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UT Policies

The core values of The University of Texas at Austin (UT) are learning, discovery, freedom, leadership, individual opportunity, and responsibility. Each member of the university is expected to uphold these values through integrity, honesty, trust, fairness, and respect toward peers and community.

All applicable UT rules and regulations, as well as all applicable local, state, and federal laws, take precedence over what is stated in the Astronomy Department code of conduct, and it is everyone’s responsibility to adhere to this overarching legal framework.

Of special note is that as of January 1, 2020 all UT employees (faculty and staff) MUST promptly report any knowledge of any incidents of sexual assault, sexual harassment, dating violence, or stalking "committed by or against a person who was a student enrolled at or an employee of the institution at the time of the incident", according to Senate Bill 212 (SB 212), a Texas State Law. Failure to do so is a criminal offence (misdemeanor), and the university is required to terminate their employment. Students are encouraged, but not required to report. However, guidelines about who is a Mandatory Reporter (also called Responsible Employee) include some students, such as resident assistants.


Expectations of Conduct

The UT Austin Astronomy Department is committed to providing an environment free of harassment, discrimination, and intimidation for all members of the department and for everyone who interacts with the department regardless of gender, gender identity or expression, race, color, national or ethnic origin, religion or religious belief, age, marital status, sexual orientation, disabilities, veteran status, culture, ancestry, socioeconomic status, or any other personal characteristic.

Harassment includes but is not limited to:

● Verbal harassment (e.g., comments that are offensive and unwelcome, including epithets, slurs, teasing and stereotyping)

● Verbal sexual harassment (e.g., innuendoes, suggestive comments, jokes of a sexual nature, sexual propositions, lewd remarks)

● Nonverbal harassment (e.g., obscene gestures, distribution, display or discussion of inappropriate graphic material or material that ridicules, denigrates, insults, belittles, or shows hostility or disrespect toward an individual or group)

● Nonverbal sexual harassment (e.g., the distribution, display, or discussion of sexually oriented written or graphic material)

● Sexual images in public spaces, or displayed in talks or posters.

● Deliberate intimidation, stalking, or following.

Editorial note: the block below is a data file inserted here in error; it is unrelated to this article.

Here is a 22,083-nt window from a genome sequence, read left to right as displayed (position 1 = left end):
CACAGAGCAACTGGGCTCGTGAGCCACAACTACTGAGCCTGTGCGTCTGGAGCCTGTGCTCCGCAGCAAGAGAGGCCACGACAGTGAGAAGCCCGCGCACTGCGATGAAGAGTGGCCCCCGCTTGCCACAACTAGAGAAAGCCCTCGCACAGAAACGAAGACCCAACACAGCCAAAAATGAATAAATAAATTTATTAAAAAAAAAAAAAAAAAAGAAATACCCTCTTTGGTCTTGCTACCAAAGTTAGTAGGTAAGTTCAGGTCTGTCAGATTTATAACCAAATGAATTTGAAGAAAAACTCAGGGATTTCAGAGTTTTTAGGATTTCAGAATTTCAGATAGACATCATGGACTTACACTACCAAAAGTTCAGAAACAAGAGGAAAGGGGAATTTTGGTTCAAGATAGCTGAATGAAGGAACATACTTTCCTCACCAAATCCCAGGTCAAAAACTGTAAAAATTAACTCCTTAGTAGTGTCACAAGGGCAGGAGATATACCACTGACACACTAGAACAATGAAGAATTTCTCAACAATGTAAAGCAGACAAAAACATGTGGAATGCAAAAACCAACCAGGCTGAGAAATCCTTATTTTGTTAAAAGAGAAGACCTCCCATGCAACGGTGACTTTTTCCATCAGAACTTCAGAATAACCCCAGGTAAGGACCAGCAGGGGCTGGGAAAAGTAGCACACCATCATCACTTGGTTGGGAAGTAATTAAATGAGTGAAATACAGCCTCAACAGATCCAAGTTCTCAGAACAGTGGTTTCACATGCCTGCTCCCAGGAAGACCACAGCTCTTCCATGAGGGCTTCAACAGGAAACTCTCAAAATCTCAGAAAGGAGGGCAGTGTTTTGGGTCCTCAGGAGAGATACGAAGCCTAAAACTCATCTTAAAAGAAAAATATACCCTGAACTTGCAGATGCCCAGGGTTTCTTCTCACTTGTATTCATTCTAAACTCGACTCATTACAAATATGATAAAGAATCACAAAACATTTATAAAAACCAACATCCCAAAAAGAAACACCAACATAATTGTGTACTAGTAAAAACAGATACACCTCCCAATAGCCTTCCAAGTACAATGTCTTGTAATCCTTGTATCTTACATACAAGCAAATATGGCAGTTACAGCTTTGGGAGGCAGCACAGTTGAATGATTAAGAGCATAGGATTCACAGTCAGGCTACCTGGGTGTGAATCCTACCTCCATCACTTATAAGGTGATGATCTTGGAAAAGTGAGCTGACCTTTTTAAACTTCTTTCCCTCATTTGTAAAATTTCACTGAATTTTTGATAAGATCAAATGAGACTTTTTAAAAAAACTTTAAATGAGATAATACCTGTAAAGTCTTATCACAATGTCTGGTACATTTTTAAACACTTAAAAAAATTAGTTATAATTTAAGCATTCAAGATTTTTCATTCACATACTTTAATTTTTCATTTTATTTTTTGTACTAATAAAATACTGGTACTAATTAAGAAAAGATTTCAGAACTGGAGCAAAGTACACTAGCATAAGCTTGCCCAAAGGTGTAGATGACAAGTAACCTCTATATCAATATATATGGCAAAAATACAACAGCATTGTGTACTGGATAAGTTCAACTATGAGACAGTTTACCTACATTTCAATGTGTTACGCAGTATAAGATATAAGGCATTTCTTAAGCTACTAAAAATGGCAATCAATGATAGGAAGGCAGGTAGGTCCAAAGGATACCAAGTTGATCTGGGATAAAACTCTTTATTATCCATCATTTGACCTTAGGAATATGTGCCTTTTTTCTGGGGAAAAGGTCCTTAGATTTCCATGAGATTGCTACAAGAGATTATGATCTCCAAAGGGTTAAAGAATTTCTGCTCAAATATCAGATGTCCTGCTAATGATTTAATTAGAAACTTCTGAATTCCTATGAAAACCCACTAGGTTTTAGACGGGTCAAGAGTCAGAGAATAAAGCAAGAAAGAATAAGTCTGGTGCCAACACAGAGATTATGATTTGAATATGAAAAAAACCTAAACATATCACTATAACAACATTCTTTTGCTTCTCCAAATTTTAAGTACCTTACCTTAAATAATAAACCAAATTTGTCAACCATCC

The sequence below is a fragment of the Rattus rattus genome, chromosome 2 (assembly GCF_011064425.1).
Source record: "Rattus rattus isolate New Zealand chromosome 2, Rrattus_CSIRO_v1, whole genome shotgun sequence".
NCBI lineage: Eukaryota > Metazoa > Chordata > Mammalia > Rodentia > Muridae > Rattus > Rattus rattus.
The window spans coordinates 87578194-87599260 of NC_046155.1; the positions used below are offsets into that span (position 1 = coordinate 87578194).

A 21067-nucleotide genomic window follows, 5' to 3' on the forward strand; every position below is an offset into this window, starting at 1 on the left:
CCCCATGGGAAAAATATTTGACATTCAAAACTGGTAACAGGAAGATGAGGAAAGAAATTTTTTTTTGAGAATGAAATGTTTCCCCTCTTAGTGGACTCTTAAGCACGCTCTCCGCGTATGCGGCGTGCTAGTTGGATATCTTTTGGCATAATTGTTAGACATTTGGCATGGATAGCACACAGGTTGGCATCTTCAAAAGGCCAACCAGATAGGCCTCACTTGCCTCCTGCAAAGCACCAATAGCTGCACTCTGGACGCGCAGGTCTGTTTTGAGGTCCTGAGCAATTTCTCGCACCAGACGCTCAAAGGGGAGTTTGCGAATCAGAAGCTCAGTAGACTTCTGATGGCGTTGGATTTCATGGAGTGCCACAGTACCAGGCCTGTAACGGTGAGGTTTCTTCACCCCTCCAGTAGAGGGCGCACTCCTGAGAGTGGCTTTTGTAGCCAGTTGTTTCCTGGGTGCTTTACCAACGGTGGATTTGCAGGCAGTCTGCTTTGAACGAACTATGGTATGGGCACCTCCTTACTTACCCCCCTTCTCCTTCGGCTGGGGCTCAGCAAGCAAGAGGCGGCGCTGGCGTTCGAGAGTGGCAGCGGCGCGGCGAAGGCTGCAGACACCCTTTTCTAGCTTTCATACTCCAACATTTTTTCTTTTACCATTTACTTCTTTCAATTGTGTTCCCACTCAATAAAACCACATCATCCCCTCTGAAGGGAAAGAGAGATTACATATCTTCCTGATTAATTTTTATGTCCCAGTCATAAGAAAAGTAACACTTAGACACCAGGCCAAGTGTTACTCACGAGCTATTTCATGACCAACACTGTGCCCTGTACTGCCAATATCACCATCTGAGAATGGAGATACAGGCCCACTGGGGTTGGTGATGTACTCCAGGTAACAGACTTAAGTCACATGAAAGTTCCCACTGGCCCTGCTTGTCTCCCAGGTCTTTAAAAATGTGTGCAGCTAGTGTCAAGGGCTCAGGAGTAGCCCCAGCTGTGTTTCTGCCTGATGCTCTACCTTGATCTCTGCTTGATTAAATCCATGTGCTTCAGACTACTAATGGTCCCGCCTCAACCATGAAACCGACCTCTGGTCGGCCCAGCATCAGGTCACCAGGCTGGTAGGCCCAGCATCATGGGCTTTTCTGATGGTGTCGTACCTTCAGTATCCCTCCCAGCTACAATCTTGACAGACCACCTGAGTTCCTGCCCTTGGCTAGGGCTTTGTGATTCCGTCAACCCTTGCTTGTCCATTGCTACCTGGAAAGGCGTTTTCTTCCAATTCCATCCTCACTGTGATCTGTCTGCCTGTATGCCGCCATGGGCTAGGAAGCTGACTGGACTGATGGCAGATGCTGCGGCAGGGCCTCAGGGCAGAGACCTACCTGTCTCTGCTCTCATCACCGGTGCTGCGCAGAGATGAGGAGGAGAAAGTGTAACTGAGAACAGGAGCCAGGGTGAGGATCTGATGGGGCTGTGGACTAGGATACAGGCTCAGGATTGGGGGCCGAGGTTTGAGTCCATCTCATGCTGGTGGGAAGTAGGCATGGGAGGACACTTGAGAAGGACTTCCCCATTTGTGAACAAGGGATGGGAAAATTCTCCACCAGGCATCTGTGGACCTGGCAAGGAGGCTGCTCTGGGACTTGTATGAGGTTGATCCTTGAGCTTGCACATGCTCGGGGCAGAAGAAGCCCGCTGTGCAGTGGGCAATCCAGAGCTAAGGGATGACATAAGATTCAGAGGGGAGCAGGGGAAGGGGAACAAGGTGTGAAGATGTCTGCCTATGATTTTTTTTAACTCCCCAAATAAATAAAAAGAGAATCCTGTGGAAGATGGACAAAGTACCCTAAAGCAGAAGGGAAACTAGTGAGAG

● Harassing photography or recording.

● Sustained or regular disruption of talks or other events.

● Inappropriate physical contact.

● Unwelcome sexual attention.

● Advocating for, or encouraging, any of the above behavior; or ignoring or delegitimizing another person’s discomfort in a situation.

We do not tolerate discrimination in any form based on personal characteristics unrelated to scientific merit. We expect all members of the department to treat others with courtesy and respect.



Bullying is defined as unwelcome or unreasonable behavior that demeans, intimidates, humiliates, or sabotages the work of people, either as individuals or as a group. Bullying behavior is most often aggressive, persistent, and part of a pattern, but it can also occur as a single egregious incident. It is usually carried out by an individual but can also be an aspect of group behavior. Exercising appropriate authority, directing the work of others pursuant to their job responsibilities, and respectful scientific debate are not considered bullying behavior.

Examples of bullying behaviors include, but are not limited to, verbal bullying (e.g., threatening, slandering, ridiculing, or maligning a person; making abusive or offensive remarks), physical bullying (e.g., pushing, poking, assaulting, threatening assault, or damaging a person’s work area or property), gesture bullying (e.g., nonverbal threatening gestures), or sabotaging an individual’s work.



If you encounter unacceptable behavior, the university provides a detailed structure for reporting violations, including some options that operate anonymously. Select resources are summarized at: https://cns.utexas.edu/about-the-college/values-and-impact/welcoming-connections. There are channels to report violations from faculty and staff, such as the Office of Inclusion and Equity (OIE), as well as from students, such as the office of Student Conduct and Academic Integrity.

Additionally, every department member can request a meeting with the Department Chair to raise concerns and possible violations. This internal channel in no way supersedes the reporting rules and requirements mandated by UT and applicable local, state, and federal law.



This Code of Conduct is modeled after the AAS Anti-Harassment Policy, the Institute for Scientist and Engineering Educators Code of Conduct, the 2015 Frank N. Bash Symposium Code of Conduct, as well as an example policy from the Geek Feminism wiki.